Not only is the baseball season over, but we’ll have to wait another 5 months before the Chicago Sun-Times’ Jay Mariotti (above) pens another column suggesting Ozzie Guillen isn’t fit to manage.

A Chicago team, I’ve always said, finally will win it all when we least expect it. We expected the Cubs to win in 2003 because they had the requisite big names. But they collapsed when the heat was on, as opposed to the Sox, who recovered and conquered October like few teams in baseball history. Their 11-1 postseason record matches the 1999 Yankees’ as the best record in the division-series era and ranks in the modern era behind only the 1976 Big Red Machine, which went 7-0. Dating back to those nervous nights in Detroit, one full month ago, the Sox lost one game.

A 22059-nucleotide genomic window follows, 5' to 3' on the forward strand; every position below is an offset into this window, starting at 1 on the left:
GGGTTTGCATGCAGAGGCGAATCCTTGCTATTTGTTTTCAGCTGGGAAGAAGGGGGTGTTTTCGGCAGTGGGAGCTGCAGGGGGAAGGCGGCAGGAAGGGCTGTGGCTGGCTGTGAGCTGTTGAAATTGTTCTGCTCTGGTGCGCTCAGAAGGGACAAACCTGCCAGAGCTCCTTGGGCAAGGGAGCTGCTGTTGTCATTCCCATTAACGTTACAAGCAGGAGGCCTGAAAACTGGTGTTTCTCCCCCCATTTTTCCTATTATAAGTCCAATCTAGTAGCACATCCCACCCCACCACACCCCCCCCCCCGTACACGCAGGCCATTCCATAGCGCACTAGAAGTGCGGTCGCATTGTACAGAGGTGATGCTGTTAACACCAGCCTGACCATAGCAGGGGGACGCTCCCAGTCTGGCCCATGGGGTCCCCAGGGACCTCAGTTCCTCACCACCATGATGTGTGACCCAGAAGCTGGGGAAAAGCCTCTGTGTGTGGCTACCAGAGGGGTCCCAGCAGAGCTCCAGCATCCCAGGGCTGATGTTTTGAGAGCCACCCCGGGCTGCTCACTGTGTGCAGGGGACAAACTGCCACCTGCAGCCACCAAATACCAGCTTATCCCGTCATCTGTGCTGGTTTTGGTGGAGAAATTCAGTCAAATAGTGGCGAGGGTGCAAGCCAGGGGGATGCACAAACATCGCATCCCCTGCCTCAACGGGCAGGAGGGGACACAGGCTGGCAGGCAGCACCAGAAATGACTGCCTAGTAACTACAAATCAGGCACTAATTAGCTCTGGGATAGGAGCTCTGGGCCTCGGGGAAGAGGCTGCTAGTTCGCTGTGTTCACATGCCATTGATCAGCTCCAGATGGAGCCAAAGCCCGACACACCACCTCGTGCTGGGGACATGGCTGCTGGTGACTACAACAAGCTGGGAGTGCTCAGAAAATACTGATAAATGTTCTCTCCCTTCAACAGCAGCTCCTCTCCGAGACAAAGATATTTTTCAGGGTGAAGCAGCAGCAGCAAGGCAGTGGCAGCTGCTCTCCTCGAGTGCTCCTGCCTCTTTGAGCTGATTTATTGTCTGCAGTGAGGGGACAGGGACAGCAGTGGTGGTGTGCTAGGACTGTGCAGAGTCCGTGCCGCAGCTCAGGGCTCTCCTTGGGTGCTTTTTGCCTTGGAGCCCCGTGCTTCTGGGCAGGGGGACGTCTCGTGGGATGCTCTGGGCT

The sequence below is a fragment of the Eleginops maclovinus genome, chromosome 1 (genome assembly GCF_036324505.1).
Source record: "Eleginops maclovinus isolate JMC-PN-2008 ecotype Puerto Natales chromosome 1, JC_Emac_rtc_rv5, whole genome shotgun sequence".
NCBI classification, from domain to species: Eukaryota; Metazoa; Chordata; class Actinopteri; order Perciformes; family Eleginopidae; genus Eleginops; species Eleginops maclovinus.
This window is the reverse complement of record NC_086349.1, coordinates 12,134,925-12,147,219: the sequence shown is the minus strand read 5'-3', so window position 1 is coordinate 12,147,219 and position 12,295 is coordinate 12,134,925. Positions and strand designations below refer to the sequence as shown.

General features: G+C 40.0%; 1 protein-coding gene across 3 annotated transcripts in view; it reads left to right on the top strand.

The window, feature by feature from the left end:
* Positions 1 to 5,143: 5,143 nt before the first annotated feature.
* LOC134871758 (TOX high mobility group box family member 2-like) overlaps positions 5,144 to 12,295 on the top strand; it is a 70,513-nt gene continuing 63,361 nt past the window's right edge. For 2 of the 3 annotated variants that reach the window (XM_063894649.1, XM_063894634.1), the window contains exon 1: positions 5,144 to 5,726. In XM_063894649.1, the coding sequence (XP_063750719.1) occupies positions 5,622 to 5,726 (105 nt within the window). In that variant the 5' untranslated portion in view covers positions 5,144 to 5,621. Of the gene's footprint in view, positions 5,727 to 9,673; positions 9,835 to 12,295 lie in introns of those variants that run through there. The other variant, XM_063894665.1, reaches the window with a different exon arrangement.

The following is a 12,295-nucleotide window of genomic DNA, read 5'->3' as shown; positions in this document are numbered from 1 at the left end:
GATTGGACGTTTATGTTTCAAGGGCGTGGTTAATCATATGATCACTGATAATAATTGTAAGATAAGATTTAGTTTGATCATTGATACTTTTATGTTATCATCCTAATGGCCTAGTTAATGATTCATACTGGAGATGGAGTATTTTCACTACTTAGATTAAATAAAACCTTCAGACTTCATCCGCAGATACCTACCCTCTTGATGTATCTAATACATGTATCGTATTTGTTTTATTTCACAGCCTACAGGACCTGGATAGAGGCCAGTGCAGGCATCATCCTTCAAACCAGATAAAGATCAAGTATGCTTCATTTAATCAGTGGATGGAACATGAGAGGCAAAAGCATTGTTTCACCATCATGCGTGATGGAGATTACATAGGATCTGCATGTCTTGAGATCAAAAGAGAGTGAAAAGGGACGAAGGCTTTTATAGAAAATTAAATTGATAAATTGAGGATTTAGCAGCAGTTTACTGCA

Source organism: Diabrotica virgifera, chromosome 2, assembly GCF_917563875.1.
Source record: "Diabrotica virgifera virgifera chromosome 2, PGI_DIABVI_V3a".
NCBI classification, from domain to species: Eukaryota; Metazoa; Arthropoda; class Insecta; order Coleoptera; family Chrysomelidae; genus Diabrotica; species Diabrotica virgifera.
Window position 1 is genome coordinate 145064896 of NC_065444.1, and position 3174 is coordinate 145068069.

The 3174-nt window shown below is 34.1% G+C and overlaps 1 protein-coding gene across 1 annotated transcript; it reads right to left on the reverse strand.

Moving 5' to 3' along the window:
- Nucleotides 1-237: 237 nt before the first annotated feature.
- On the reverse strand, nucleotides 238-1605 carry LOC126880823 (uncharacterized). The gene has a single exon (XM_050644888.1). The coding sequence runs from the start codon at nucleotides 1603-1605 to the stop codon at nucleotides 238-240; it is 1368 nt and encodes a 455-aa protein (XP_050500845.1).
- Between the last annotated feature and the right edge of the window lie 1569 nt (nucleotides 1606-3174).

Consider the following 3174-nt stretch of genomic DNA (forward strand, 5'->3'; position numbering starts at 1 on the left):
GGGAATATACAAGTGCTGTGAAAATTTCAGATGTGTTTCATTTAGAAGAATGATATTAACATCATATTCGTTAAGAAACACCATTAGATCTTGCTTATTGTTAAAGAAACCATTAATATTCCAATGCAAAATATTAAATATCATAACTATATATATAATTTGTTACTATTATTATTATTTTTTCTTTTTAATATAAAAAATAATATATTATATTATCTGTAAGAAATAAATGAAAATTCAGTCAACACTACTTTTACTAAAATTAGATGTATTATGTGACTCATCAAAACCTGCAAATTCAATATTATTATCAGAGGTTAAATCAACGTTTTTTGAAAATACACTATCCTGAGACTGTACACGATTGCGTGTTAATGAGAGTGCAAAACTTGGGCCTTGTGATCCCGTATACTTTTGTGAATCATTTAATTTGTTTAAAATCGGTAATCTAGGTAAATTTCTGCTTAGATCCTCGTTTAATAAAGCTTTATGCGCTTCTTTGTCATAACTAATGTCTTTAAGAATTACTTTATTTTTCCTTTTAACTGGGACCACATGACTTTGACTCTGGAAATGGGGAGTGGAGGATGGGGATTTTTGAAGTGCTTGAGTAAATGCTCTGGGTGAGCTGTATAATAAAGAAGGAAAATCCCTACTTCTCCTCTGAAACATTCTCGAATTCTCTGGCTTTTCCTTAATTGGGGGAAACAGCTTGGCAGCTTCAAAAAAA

What they did, thanks to the feisty leadership of Guillen and foresight of Williams, was write a new blueprint on how baseball might be played in the post-steroids era. They wanted selfless players and didn’t care where they came from — America, Japan, Venezuela, Cuba, Puerto Rico. With everyone obeying and respecting the yakkety Guillen like some cult figure, the overhaul worked like few we’ve seen.

There was one star, Paul Konerko, and a Mount Soxmore rotation. Otherwise, solid players fulfilled roles splendidly and played smallball, bigball, whatever was needed — but always smartball. If you had told me Jermaine Dye, Magglio Ordonez’s marginally received replacement, would be Series MVP, I’d have giggled loudly.